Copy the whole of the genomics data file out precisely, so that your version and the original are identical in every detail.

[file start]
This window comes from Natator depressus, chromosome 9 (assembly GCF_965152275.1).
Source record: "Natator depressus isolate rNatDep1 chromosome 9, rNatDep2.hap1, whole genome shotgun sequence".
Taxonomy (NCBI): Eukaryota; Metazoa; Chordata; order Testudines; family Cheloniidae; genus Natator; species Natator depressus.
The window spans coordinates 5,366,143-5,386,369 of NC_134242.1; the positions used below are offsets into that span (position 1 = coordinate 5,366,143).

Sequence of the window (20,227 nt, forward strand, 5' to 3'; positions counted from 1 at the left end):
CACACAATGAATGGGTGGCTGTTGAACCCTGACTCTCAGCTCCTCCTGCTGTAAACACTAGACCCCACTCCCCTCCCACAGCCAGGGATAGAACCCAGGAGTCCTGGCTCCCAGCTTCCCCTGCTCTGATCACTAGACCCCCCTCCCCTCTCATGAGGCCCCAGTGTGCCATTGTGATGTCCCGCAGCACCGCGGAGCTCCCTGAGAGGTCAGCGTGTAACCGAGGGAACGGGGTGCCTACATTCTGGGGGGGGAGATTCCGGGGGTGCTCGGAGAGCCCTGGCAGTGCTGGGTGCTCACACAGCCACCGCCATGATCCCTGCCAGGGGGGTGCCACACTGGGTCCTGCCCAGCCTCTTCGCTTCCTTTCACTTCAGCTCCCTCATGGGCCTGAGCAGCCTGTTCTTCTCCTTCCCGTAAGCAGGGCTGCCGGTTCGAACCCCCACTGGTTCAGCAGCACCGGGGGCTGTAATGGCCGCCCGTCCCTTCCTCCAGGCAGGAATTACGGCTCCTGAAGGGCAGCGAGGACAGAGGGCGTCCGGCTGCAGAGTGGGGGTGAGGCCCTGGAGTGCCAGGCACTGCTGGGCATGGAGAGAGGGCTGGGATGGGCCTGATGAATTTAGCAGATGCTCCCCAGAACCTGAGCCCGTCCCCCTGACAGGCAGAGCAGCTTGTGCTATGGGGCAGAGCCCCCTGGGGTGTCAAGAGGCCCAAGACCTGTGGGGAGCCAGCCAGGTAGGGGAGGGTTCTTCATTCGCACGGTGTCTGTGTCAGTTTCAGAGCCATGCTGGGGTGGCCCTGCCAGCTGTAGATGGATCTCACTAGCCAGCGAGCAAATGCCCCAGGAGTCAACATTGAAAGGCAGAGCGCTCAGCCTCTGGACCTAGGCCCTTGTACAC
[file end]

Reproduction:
This window comes from Natator depressus, chromosome 9 (assembly GCF_965152275.1).
Source record: "Natator depressus isolate rNatDep1 chromosome 9, rNatDep2.hap1, whole genome shotgun sequence".
Taxonomy (NCBI): Eukaryota; Metazoa; Chordata; order Testudines; family Cheloniidae; genus Natator; species Natator depressus.
The window spans coordinates 5,366,143-5,386,369 of NC_134242.1; the positions used below are offsets into that span (position 1 = coordinate 5,366,143).

Sequence of the window (20,227 nt, forward strand, 5' to 3'; positions counted from 1 at the left end):
CACACAATGAATGGGTGGCTGTTGAACCCTGACTCTCAGCTCCTCCTGCTGTAAACACTAGACCCCACTCCCCTCCCACAGCCAGGGATAGAACCCAGGAGTCCTGGCTCCCAGCTTCCCCTGCTCTGATCACTAGACCCCCCTCCCCTCTCATGAGGCCCCAGTGTGCCATTGTGATGTCCCGCAGCACCGCGGAGCTCCCTGAGAGGTCAGCGTGTAACCGAGGGAACGGGGTGCCTACATTCTGGGGGGGGAGATTCCGGGGGTGCTCGGAGAGCCCTGGCAGTGCTGGGTGCTCACACAGCCACCGCCATGATCCCTGCCAGGGGGGTGCCACACTGGGTCCTGCCCAGCCTCTTCGCTTCCTTTCACTTCAGCTCCCTCATGGGCCTGAGCAGCCTGTTCTTCTCCTTCCCGTAAGCAGGGCTGCCGGTTCGAACCCCCACTGGTTCAGCAGCACCGGGGGCTGTAATGGCCGCCCGTCCCTTCCTCCAGGCAGGAATTACGGCTCCTGAAGGGCAGCGAGGACAGAGGGCGTCCGGCTGCAGAGTGGGGGTGAGGCCCTGGAGTGCCAGGCACTGCTGGGCATGGAGAGAGGGCTGGGATGGGCCTGATGAATTTAGCAGATGCTCCCCAGAACCTGAGCCCGTCCCCCTGACAGGCAGAGCAGCTTGTGCTATGGGGCAGAGCCCCCTGGGGTGTCAAGAGGCCCAAGACCTGTGGGGAGCCAGCCAGGTAGGGGAGGGTTCTTCATTCGCACGGTGTCTGTGTCAGTTTCAGAGCCATGCTGGGGTGGCCCTGCCAGCTGTAGATGGATCTCACTAGCCAGCGAGCAAATGCCCCAGGAGTCAACATTGAAAGGCAGAGCGCTCAGCCTCTGGACCTAGGCCCTTGTACAC